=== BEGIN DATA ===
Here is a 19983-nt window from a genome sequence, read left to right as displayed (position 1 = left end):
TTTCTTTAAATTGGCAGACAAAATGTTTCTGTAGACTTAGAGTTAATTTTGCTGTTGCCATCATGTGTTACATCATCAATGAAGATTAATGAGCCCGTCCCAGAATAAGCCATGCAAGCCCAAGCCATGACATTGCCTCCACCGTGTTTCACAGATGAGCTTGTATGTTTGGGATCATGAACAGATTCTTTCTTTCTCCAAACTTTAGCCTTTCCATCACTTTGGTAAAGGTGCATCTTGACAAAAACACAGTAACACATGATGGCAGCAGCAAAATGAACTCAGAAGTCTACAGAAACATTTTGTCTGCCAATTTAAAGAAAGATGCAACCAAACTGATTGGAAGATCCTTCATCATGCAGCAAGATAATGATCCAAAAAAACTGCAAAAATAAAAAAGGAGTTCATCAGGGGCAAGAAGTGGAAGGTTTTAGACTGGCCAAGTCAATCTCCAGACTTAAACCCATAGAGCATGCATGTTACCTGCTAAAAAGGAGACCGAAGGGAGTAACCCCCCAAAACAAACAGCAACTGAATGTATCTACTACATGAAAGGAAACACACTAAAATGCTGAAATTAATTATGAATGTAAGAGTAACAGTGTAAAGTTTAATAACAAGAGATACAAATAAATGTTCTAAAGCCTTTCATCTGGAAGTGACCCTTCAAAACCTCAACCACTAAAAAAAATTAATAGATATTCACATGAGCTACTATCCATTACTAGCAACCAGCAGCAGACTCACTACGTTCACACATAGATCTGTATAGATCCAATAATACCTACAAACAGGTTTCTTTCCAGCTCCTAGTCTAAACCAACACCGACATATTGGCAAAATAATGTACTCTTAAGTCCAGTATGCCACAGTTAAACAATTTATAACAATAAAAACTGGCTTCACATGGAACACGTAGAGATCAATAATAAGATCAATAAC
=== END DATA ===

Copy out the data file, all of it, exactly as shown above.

Here is a 19983-nt window from a genome sequence, read left to right as displayed (position 1 = left end):
TTTCTTTAAATTGGCAGACAAAATGTTTCTGTAGACTTAGAGTTAATTTTGCTGTTGCCATCATGTGTTACATCATCAATGAAGATTAATGAGCCCGTCCCAGAATAAGCCATGCAAGCCCAAGCCATGACATTGCCTCCACCGTGTTTCACAGATGAGCTTGTATGTTTGGGATCATGAACAGATTCTTTCTTTCTCCAAACTTTAGCCTTTCCATCACTTTGGTAAAGGTGCATCTTGACAAAAACACAGTAACACATGATGGCAGCAGCAAAATGAACTCAGAAGTCTACAGAAACATTTTGTCTGCCAATTTAAAGAAAGATGCAACCAAACTGATTGGAAGATCCTTCATCATGCAGCAAGATAATGATCCAAAAAAACTGCAAAAATAAAAAAGGAGTTCATCAGGGGCAAGAAGTGGAAGGTTTTAGACTGGCCAAGTCAATCTCCAGACTTAAACCCATAGAGCATGCATGTTACCTGCTAAAAAGGAGACCGAAGGGAGTAACCCCCCAAAACAAACAGCAACTGAATGTATCTACTACATGAAAGGAAACACACTAAAATGCTGAAATTAATTATGAATGTAAGAGTAACAGTGTAAAGTTTAATAACAAGAGATACAAATAAATGTTCTAAAGCCTTTCATCTGGAAGTGACCCTTCAAAACCTCAACCACTAAAAAAAATTAATAGATATTCACATGAGCTACTATCCATTACTAGCAACCAGCAGCAGACTCACTACGTTCACACATAGATCTGTATAGATCCAATAATACCTACAAACAGGTTTCTTTCCAGCTCCTAGTCTAAACCAACACCGACATATTGGCAAAATAATGTACTCTTAAGTCCAGTATGCCACAGTTAAACAATTTATAACAATAAAAACTGGCTTCACATGGAACACGTAGAGATCAATAATAAGATCAATAAC